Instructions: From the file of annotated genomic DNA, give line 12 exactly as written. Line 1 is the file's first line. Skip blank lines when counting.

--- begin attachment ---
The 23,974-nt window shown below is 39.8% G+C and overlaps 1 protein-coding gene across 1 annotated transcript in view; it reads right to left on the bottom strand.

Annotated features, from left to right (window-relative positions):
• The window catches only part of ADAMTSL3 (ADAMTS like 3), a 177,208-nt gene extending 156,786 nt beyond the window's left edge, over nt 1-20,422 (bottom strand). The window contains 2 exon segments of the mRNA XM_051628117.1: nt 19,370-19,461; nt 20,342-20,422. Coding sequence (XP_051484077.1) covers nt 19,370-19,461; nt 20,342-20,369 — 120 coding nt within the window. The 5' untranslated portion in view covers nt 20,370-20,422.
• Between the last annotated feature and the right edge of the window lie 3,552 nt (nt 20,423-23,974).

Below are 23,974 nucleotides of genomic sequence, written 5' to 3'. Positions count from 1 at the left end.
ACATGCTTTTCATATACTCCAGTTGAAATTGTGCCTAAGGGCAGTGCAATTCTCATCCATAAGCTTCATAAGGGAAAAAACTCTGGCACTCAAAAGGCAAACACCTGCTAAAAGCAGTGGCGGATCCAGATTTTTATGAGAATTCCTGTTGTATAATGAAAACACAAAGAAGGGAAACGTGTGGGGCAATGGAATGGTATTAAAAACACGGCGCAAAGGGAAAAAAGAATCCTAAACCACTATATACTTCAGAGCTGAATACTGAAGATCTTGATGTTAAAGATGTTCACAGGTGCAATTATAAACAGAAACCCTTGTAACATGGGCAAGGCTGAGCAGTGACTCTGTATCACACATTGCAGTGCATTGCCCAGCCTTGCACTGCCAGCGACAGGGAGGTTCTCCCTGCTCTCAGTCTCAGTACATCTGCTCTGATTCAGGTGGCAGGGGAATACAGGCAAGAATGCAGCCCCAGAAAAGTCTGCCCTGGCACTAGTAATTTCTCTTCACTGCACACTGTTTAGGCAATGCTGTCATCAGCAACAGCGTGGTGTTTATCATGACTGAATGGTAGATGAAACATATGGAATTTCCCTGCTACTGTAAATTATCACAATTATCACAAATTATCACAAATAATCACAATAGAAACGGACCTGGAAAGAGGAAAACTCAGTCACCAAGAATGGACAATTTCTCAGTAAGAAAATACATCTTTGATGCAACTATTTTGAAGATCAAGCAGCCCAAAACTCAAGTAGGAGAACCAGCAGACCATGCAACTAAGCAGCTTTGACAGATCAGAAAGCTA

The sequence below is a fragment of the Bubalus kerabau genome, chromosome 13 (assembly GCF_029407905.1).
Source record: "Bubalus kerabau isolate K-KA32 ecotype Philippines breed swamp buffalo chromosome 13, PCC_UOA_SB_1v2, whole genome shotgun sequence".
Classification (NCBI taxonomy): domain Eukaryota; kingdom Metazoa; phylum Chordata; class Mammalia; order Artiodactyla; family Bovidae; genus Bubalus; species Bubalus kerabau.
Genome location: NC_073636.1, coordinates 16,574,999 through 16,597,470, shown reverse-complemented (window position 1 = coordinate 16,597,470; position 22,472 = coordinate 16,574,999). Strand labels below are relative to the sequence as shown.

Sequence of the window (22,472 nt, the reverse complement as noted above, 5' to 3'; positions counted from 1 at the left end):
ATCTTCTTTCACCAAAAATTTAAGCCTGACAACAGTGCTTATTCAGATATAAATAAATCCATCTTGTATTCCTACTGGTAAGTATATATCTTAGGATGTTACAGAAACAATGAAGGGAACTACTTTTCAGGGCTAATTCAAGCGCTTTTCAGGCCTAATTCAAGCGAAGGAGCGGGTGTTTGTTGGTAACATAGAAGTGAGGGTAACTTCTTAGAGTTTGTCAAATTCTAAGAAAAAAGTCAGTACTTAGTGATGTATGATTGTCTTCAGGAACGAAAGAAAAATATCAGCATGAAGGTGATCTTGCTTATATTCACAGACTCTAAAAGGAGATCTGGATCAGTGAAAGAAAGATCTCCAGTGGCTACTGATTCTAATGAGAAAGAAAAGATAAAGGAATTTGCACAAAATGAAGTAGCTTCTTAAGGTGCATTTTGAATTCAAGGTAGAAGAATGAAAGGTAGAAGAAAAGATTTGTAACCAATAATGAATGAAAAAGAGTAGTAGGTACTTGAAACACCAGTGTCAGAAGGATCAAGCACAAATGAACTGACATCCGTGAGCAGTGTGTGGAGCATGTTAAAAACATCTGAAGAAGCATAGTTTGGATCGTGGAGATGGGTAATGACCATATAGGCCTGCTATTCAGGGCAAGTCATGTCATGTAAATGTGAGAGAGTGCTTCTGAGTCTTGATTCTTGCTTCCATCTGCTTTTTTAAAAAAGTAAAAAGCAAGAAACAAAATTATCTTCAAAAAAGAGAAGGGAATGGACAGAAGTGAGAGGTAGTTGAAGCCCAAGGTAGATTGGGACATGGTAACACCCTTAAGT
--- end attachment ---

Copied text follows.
ATCTTCTTTCACCAAAAATTTAAGCCTGACAACAGTGCTTATTCAGATATAAATAAATCCATCTTGTATTCCTACTGGTAAGTATATATCTTAGGATGTTACAGAAACAATGAAGGGAACTACTTTTCAGGGCTAATTCAAGCGCTTTTCAGGCCTAATTCAAGCGAAGGAGCGGGTGTTTGTTGGTAACATAGAAGTGAGGGTAACTTCTTAGAGTTTGTCAAATTCTAAGAAAAAAGTCAGTACTTAGTGATGTATGATTGTCTTCAGGAACGAAAGAAAAATATCAGCATGAAGGTGATCTTGCTTATATTCACAGACTCTAAAAGGAGATCTGGATCAGTGAAAGAAAGATCTCCAGTGGCTACTGATTCTAATGAGAAAGAAAAGATAAAGGAATTTGCACAAAATGAAGTAGCTTCTTAAGGTGCATTTTGAATTCAAGGTAGAAGAATGAAAGGTAGAAGAAAAGATTTGTAACCAATAATGAATGAAAAAGAGTAGTAGGTACTTGAAACACCAGTGTCAGAAGGATCAAGCACAAATGAACTGACATCCGTGAGCAGTGTGTGGAGCATGTTAAAAACATCTGAAGAAGCATAGTTTGGATCGTGGAGATGGGTAATGACCATATAGGCCTGCTATTCAGGGCAAGTCATGTCATGTAAATGTGAGAGAGTGCTTCTGAGTCTTGATTCTTGCTTCCATCTGCTTTTTTAAAAAAGTAAAAAGCAAGAAACAAAATTATCTTCAAAAAAGAGAAGGGAATGGACAGAAGTGAGAGGTAGTTGAAGCCCAAGGTAGATTGGGACATGGTAACACCCTTAAGT